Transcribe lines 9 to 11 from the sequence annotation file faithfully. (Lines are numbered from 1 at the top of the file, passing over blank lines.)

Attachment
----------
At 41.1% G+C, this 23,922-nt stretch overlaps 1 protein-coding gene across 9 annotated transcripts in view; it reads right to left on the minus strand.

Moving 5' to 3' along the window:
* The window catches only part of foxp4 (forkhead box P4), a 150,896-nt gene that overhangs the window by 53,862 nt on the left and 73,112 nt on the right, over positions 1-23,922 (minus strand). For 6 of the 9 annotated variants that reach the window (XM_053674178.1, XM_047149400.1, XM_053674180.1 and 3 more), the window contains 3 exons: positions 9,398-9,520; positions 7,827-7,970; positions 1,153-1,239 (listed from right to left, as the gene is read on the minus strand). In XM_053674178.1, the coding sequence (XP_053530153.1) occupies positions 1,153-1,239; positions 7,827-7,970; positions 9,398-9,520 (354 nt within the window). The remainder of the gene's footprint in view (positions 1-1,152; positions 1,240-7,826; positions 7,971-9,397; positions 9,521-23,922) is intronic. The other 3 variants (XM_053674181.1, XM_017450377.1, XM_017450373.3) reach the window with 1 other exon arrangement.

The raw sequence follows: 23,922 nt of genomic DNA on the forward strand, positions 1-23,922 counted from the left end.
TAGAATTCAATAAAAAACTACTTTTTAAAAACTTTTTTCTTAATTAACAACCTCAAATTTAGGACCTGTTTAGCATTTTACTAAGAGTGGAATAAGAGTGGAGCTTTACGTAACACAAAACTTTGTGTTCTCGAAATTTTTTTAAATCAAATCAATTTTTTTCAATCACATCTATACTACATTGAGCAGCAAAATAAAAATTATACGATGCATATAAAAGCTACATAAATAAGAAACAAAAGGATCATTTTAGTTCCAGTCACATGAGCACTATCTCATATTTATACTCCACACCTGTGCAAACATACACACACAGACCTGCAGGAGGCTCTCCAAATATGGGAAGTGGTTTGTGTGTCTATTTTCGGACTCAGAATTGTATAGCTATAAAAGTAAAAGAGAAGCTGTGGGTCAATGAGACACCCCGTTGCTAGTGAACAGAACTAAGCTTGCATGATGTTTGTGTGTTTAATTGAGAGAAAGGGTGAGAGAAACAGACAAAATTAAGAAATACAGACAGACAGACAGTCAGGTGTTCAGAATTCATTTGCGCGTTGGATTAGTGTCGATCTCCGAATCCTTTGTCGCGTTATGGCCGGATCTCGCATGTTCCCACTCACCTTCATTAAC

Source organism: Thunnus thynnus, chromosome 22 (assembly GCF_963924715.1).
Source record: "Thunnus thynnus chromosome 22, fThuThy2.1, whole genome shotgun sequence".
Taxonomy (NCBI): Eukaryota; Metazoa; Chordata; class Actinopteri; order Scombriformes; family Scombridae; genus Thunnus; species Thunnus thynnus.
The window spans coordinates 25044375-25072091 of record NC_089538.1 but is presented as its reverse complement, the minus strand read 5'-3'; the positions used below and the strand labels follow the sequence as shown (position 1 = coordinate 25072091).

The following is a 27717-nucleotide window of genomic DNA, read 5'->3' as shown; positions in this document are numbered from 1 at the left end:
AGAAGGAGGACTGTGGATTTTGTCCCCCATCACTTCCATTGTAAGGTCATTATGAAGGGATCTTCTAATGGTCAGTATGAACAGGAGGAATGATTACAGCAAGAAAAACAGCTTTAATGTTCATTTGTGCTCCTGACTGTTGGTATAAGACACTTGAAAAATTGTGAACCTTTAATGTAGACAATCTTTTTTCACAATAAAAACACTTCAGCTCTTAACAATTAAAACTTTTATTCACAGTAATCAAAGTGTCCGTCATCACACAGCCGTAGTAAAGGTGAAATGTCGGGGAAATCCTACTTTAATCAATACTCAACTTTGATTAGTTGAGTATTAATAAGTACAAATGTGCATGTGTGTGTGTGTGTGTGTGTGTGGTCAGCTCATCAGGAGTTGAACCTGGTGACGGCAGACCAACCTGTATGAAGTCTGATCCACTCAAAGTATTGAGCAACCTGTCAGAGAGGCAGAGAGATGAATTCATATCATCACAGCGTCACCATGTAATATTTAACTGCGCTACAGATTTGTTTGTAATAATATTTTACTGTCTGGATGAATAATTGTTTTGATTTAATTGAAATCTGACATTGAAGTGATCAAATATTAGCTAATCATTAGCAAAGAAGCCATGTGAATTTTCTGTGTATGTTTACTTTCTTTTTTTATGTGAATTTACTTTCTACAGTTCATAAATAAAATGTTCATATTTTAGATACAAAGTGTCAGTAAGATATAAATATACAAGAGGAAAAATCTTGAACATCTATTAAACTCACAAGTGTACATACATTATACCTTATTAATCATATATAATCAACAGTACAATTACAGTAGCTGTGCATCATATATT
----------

The window spans coordinates 25044375-25072091 of record NC_089538.1 but is presented as its reverse complement, the minus strand read 5'-3'; the positions used below and the strand labels follow the sequence as shown (position 1 = coordinate 25072091).

The following is a 27717-nucleotide window of genomic DNA, read 5'->3' as shown; positions in this document are numbered from 1 at the left end:
AGAAGGAGGACTGTGGATTTTGTCCCCCATCACTTCCATTGTAAGGTCATTATGAAGGGATCTTCTAATGGTCAGTATGAACAGGAGGAATGATTACAGCAAGAAAAACAGCTTTAATGTTCATTTGTGCTCCTGACTGTTGGTATAAGACACTTGAAAAATTGTGAACCTTTAATGTAGACAATCTTTTTTCACAATAAAAACACTTCAGCTCTTAACAATTAAAACTTTTATTCACAGTAATCAAAGTGTCCGTCATCACACAGCCGTAGTAAAGGTGAAATGTCGGGGAAATCCTACTTTAATCAATACTCAACTTTGATTAGTTGAGTATTAATAAGTACAAATGTGCATGTGTGTGTGTGTGTGTGTGTGTGGTCAGCTCATCAGGAGTTGAACCTGGTGACGGCAGACCAACCTGTATGAAGTCTGATCCACTCAAAGTATTGAGCAACCTGTCAGAGAGGCAGAGAGATGAATTCATATCATCACAGCGTCACCATGTAATATTTAACTGCGCTACAGATTTGTTTGTAATAATATTTTACTGTCTGGATGAATAATTGTTTTGATTTAATTGAAATCTGACATTGAAGTGATCAAATATTAGCTAATCATTAGCAAAGAAGCCATGTGAATTTTCTGTGTATGTTTACTTTCTTTTTTTATGTGAATTTACTTTCTACAGTTCATAAATAAAATGTTCATATTTTAGATACAAAGTGTCAGTAAGATATAAATATACAAGAGGAAAAATCTTGAACATCTATTAAACTCACAAGTGTACATACATTATACCTTATTAATCATATATAATCAACAGTACAATTACAGTAGCTGTGCATCATATATT